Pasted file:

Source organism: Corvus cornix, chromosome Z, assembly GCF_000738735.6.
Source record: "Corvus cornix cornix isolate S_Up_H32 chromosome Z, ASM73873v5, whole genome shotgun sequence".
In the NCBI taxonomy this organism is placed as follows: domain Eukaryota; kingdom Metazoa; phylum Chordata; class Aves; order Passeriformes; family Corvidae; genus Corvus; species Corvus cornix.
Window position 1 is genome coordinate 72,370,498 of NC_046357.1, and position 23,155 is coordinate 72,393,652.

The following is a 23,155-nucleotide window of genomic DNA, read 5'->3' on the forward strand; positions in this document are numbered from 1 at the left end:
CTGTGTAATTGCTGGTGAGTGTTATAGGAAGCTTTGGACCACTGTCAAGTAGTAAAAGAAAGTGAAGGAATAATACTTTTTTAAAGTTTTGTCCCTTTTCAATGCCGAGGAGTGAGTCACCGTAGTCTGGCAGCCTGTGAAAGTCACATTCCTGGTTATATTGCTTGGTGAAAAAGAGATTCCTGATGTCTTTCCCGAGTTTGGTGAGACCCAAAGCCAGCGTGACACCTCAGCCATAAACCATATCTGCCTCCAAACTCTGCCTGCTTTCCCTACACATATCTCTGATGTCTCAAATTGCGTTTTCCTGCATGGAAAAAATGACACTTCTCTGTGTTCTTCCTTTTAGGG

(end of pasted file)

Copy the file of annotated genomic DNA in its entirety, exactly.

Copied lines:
Source organism: Corvus cornix, chromosome Z, assembly GCF_000738735.6.
Source record: "Corvus cornix cornix isolate S_Up_H32 chromosome Z, ASM73873v5, whole genome shotgun sequence".
In the NCBI taxonomy this organism is placed as follows: domain Eukaryota; kingdom Metazoa; phylum Chordata; class Aves; order Passeriformes; family Corvidae; genus Corvus; species Corvus cornix.
Window position 1 is genome coordinate 72,370,498 of NC_046357.1, and position 23,155 is coordinate 72,393,652.

The following is a 23,155-nucleotide window of genomic DNA, read 5'->3' on the forward strand; positions in this document are numbered from 1 at the left end:
CTGTGTAATTGCTGGTGAGTGTTATAGGAAGCTTTGGACCACTGTCAAGTAGTAAAAGAAAGTGAAGGAATAATACTTTTTTAAAGTTTTGTCCCTTTTCAATGCCGAGGAGTGAGTCACCGTAGTCTGGCAGCCTGTGAAAGTCACATTCCTGGTTATATTGCTTGGTGAAAAAGAGATTCCTGATGTCTTTCCCGAGTTTGGTGAGACCCAAAGCCAGCGTGACACCTCAGCCATAAACCATATCTGCCTCCAAACTCTGCCTGCTTTCCCTACACATATCTCTGATGTCTCAAATTGCGTTTTCCTGCATGGAAAAAATGACACTTCTCTGTGTTCTTCCTTTTAGGG